Singer's group just completed a Next Generation Workspace upgrade program that standardized desktops across the enterprise. "Standardization makes it a lot easier for us to provide IT support," she explains.
She describes her role as a combination of leading, managing and mentoring. "I provide staff with guidance and provide the tools they need to ensure operational readiness and customer satisfaction. And I mentor employees to become our next leaders."
Singer was born in California, grew up in New Mexico and attended New Mexico Highlands University where she got a BA in social work in 1978. A chance meeting with a recruiter led her to apply to the FBI, and she was accepted for employment in Washington, DC.
She's active in programs that take advantage of her mentoring skills, including the Employee Assistance Program where she acts as a peer counselor.
"I've only been in this job for about a year," Singer says. "I want to spend the next years here doing all I can to improve the level of services we provide to our customers, and ensure that the staff has the tools they need to do their jobs. I like the challenges of this job, but eventually I'd like to go outside the boundaries of the IT world. One thing the FBI does well is provide opportunities with challenges!"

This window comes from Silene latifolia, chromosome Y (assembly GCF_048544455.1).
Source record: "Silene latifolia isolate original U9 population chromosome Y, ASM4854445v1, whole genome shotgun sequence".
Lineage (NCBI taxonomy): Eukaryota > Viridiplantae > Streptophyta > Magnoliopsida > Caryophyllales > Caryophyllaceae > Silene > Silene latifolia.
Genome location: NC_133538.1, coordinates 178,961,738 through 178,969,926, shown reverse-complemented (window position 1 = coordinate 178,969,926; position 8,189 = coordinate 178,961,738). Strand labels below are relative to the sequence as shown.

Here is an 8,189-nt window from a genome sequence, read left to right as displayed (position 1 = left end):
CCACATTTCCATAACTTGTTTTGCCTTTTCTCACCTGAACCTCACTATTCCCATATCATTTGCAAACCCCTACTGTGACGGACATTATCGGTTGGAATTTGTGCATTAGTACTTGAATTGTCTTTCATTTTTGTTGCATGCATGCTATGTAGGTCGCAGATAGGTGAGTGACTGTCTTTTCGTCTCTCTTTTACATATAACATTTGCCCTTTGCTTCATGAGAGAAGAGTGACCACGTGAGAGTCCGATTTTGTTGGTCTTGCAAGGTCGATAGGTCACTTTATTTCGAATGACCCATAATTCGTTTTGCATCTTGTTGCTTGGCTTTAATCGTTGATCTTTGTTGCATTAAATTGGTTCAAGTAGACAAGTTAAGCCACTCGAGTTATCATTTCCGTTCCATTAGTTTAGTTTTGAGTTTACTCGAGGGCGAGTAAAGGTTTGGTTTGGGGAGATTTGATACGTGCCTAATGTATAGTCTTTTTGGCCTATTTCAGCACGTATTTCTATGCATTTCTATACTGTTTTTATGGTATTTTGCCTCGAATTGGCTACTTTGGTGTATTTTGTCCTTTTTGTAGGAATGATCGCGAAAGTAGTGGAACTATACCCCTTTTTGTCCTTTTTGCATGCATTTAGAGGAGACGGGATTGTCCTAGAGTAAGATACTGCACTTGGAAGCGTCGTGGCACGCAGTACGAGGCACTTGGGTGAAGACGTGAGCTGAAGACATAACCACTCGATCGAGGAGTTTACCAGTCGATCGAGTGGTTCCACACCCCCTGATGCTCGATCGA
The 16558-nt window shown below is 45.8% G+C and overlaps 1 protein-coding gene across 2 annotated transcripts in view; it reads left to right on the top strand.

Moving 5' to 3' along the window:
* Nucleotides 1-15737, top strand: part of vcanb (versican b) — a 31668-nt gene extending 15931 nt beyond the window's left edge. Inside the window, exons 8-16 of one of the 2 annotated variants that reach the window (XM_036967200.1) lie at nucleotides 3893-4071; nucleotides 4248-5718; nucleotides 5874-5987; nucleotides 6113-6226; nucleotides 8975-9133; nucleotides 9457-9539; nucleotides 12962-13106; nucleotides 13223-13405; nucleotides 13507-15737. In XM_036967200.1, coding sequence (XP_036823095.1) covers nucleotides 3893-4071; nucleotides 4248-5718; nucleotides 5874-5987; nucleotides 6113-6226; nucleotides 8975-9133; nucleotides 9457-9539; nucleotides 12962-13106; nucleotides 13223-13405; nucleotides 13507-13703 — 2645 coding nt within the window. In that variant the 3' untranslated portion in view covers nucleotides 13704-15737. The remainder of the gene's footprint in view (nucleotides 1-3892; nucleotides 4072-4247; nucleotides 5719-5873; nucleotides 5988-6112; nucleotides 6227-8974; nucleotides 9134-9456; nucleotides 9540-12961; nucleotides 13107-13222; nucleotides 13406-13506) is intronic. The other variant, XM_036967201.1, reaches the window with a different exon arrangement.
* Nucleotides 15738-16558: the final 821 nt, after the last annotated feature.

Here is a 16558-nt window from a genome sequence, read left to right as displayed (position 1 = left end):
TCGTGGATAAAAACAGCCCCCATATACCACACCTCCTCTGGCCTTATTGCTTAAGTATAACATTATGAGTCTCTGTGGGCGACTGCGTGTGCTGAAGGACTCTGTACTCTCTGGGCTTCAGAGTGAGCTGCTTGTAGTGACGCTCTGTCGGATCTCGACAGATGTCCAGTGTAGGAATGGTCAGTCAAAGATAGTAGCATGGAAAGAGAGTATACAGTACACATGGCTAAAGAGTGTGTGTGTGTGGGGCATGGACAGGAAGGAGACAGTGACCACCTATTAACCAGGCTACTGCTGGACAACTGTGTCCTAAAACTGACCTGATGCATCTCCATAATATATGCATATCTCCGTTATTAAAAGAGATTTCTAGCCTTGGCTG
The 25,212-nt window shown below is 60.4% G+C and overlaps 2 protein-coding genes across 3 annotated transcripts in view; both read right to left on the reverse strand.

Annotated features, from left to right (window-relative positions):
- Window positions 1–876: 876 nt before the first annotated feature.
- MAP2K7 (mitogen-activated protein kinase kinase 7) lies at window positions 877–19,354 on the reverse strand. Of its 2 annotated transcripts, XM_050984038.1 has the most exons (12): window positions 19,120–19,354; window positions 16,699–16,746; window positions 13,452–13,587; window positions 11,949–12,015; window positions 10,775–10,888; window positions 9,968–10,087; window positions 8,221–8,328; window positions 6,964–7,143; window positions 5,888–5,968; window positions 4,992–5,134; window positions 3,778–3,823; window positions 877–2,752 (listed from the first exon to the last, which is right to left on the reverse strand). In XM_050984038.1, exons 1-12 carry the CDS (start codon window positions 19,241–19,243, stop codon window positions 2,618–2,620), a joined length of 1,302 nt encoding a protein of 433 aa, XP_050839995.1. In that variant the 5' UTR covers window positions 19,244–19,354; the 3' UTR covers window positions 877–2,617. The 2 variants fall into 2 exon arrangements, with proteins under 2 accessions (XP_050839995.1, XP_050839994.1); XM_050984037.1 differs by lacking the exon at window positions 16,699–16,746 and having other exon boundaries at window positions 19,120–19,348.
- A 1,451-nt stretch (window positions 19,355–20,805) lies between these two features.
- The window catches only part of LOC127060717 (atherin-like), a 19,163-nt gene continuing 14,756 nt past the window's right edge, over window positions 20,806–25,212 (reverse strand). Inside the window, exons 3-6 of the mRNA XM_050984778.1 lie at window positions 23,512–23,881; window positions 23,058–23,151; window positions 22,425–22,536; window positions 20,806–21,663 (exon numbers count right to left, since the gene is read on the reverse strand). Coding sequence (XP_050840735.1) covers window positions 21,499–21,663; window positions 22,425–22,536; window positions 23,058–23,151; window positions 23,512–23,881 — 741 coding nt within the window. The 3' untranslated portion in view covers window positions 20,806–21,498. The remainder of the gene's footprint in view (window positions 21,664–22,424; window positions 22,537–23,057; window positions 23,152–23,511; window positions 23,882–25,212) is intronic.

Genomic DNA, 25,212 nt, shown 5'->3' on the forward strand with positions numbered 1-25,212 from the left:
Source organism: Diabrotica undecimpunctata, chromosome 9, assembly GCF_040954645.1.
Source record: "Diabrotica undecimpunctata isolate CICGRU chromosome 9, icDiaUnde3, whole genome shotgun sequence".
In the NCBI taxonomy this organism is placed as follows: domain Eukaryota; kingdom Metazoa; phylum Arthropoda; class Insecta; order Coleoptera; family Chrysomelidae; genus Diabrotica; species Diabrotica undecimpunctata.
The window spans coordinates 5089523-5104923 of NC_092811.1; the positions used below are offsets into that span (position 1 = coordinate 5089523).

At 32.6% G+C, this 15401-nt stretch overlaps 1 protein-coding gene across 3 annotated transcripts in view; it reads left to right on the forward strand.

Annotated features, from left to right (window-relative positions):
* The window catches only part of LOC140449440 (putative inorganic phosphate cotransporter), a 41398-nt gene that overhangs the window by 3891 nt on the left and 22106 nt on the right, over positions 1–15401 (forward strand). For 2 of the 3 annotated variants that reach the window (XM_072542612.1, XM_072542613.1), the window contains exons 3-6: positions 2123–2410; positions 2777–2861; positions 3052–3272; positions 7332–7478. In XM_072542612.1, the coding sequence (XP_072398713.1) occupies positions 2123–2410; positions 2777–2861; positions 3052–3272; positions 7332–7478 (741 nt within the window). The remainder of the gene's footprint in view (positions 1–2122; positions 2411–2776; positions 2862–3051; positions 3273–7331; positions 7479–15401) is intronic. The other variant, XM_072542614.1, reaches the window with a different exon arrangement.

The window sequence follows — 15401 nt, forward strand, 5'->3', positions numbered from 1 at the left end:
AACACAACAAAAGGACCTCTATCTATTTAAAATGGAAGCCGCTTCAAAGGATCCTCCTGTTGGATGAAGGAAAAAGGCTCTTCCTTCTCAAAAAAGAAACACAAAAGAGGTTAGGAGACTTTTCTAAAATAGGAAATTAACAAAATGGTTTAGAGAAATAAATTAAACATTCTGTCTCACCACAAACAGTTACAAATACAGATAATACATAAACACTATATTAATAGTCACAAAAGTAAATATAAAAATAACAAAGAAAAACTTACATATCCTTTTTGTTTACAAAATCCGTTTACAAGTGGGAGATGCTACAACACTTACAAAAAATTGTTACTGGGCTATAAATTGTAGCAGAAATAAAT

Luis Lugo is with the National Security Agency
Luis Lugo is an operations researcher at the National Security Agency/Central Security Service (NSA/CSS, Fort Meade, MD). NSA/CSS leads the U.S. government in cryptology: both signals intelligence (SIGINT) and information assurance (IA) products and services, and enables computer network operations. IA prevents adversaries from accessing sensitive national security information; SIGINT collects, processes and disseminates intelligence info from foreign signals. The agency also enables network warfare ops to defeat terrorists and their organizations at home and abroad.
"We use scientific methods to collect and analyze data, develop mathematical models and simulations of operations and compare alternative decisions," Lugo explains. "We help management solve operational problems."
His own work involves developing decision-support computer systems so network and architecture analysis customers can assess their collection or storage capacity.